CMS Administrator Seema Verma said Wednesday there need to be "serious discussions" on how to pay for new and extremely pricey drug innovations but slammed the idea of giving Medicare negotiating power.
Verma told reporters that Medicare's and Medicaid's payment systems were not expected to deal with high costs for new and curative innovations.
"Last year we had a new drug for blindness that is about $850,000, and now we are hearing about price tags that could be reaching $5 million for a treatment," Verma said. "These drugs that are coming out are one-time, curative treatments and so these are very different than what we have dealt with in the past."
Verma did not endorse a specific idea on how to address these high price tags, saying that she wants to tap researchers from the outside.
She floated the idea of value-based or outcome-based payments for drug therapies, where patients would pay for treatments that work and potentially get a rebate if it fails.
The idea has gained traction even among some in the pharmaceutical industry. Pharma giant AstraZeneca entered into a value-based contract with insurer UPMC Health Plan in January for the heart drug Brilinta.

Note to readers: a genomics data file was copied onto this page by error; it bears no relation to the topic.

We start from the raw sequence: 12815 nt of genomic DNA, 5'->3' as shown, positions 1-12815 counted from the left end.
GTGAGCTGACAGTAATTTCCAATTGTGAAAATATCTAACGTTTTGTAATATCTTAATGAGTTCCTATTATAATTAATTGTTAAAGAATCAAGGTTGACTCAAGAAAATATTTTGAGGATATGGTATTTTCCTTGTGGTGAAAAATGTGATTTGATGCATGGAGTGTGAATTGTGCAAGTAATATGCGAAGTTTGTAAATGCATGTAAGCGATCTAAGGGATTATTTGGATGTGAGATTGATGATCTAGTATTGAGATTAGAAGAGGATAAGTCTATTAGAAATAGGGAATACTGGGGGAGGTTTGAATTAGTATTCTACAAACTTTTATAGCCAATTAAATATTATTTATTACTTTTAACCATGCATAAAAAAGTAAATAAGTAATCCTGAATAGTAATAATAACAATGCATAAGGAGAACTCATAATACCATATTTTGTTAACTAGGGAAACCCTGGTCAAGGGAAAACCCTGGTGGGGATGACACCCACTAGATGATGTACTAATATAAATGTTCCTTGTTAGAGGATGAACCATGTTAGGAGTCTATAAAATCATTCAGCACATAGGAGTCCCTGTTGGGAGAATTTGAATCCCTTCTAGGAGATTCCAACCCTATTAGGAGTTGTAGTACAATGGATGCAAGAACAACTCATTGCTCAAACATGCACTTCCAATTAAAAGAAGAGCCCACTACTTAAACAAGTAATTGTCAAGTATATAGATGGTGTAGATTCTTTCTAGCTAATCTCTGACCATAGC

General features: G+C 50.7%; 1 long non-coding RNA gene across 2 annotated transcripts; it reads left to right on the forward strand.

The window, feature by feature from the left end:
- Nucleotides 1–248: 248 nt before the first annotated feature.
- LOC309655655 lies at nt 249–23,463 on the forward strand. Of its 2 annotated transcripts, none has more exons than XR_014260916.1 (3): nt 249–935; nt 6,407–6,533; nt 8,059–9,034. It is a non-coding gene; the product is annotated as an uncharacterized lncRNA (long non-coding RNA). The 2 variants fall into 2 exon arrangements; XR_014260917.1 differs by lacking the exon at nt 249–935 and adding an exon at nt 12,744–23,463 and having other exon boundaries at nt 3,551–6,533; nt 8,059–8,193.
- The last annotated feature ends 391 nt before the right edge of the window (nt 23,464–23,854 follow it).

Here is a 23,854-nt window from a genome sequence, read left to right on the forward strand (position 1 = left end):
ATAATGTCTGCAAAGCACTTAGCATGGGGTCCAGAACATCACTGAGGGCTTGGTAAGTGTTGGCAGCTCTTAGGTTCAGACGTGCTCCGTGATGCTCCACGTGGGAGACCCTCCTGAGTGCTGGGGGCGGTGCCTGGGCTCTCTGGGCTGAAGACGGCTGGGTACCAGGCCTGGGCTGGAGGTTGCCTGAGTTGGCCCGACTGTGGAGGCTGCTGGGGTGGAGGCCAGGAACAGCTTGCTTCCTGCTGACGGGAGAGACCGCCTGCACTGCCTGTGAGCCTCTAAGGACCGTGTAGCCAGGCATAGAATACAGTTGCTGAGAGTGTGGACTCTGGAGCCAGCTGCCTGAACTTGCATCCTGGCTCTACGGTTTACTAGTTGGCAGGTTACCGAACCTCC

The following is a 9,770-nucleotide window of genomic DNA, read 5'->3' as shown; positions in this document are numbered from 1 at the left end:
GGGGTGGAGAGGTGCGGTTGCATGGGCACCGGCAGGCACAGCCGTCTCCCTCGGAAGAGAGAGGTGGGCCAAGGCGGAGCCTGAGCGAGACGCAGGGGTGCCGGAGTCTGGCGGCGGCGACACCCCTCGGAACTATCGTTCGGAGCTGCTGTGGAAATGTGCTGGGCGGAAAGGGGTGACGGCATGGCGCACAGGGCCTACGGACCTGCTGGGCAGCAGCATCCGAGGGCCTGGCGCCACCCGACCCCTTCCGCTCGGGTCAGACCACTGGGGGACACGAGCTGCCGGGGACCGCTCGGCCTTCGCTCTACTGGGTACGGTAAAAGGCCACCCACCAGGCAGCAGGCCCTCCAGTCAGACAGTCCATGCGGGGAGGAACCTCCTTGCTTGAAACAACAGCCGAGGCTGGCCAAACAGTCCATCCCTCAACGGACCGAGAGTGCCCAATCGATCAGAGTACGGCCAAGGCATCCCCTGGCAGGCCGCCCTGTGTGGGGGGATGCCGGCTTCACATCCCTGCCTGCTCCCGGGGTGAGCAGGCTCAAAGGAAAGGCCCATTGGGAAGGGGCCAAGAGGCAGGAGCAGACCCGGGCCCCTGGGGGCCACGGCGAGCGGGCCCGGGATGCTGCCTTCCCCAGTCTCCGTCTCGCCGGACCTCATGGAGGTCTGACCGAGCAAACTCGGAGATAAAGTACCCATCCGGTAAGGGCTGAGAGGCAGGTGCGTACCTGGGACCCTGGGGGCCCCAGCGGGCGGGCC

But Verma questioned whether such arrangements could "encourage higher launch prices because (the drug company) is going to be potentially giving rebates if the treatment isn't effective."
She vehemently shot down providing Medicare negotiating power over drugs, a popular reform among Democrats.
"I would say that we have negotiators and those are" pharmacy benefit managers, she said. "They have kept our premiums fairly level."
She added that competition among PBMs would keep prices and premiums low, but the government doesn't have a competitor and doesn't have the same incentive to lower costs.
The government "would be making all of the decisions and all of the choices, and consumers will get stuck with one less plan," Verma said.
Some congressional Republicans also oppose the measure.
Senate Finance Chairman Chuck Grassley (R-Iowa) said that the current structure for Medicare Part D has worked.
"Beneficiary enrollment has been robust, and enrollee premiums have remained low and stable," he wrote in a letter on May 10 to the Congressional Budget Office.
Verma also told reporters Wednesday that the CMS hopes to release the updated rule to modernize the Stark law by the end of this year.
The CMS previously put out a request for information last June to get feedback on how to update Stark and the anti-kickback statute. She said in a speech in March that changes will include removing barriers for doctors participating in value-based arrangements.
"There are a lot of technical problems that is creating unnecessary bureaucracy," she told reporters.